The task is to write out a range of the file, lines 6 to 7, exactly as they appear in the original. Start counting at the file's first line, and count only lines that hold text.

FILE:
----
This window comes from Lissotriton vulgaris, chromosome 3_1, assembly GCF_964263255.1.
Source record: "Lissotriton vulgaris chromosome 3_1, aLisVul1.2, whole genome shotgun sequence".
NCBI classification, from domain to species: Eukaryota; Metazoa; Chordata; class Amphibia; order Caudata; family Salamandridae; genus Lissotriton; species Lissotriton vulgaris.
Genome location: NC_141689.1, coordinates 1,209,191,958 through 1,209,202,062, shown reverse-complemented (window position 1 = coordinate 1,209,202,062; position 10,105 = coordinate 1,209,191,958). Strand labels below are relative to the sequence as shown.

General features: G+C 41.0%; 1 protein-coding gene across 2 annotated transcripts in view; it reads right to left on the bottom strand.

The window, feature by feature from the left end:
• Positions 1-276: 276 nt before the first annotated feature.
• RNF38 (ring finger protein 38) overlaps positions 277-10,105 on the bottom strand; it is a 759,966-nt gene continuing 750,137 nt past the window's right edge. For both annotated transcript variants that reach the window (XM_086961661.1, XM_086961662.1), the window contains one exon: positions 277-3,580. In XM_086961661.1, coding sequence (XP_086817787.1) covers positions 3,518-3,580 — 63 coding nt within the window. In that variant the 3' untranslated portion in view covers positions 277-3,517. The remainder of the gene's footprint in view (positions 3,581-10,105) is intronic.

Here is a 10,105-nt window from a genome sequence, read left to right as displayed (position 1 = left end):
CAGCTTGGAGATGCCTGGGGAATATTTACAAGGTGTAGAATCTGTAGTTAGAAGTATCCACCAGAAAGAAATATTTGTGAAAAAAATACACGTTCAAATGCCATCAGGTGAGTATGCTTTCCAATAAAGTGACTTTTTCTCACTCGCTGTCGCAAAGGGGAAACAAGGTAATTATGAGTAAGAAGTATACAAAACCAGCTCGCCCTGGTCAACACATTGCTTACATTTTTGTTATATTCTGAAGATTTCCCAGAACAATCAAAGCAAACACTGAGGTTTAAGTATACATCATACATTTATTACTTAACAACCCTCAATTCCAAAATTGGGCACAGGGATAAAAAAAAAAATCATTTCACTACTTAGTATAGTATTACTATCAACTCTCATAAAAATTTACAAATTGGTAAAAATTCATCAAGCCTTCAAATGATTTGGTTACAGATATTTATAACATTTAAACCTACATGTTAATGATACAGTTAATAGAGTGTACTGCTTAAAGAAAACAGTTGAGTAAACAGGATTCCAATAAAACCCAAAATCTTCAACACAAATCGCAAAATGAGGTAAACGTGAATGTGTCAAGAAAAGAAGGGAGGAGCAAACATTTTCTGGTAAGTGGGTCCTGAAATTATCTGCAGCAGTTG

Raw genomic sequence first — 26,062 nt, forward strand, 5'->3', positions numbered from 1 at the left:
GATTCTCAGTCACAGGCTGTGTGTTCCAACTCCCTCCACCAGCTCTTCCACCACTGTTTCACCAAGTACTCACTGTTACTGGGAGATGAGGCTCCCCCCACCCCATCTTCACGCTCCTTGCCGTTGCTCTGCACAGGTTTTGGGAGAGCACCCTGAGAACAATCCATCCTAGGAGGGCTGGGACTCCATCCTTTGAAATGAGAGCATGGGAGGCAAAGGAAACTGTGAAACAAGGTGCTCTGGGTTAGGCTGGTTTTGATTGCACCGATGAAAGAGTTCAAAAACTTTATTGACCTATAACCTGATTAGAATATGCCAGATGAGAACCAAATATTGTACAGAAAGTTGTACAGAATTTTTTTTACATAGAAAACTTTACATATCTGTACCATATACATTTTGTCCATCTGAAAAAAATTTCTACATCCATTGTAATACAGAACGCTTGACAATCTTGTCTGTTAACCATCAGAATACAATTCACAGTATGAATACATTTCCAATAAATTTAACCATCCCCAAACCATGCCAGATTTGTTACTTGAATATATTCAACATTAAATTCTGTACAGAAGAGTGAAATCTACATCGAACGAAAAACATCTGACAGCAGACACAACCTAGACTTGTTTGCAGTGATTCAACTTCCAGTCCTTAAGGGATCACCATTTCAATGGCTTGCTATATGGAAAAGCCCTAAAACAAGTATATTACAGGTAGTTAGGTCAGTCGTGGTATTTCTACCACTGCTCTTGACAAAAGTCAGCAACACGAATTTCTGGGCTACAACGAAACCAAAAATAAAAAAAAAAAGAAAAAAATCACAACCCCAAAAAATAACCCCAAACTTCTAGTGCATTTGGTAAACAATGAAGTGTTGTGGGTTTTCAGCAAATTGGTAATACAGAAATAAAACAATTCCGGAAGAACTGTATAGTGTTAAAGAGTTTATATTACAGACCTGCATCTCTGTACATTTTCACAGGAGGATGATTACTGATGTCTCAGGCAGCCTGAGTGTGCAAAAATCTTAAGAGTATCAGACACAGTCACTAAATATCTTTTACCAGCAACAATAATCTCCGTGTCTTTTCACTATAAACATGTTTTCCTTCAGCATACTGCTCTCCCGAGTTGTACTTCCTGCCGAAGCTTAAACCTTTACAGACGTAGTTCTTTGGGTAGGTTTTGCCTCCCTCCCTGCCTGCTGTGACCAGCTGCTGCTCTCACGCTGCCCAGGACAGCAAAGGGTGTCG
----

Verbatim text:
The window, feature by feature from the left end:
• Positions 1-276: 276 nt before the first annotated feature.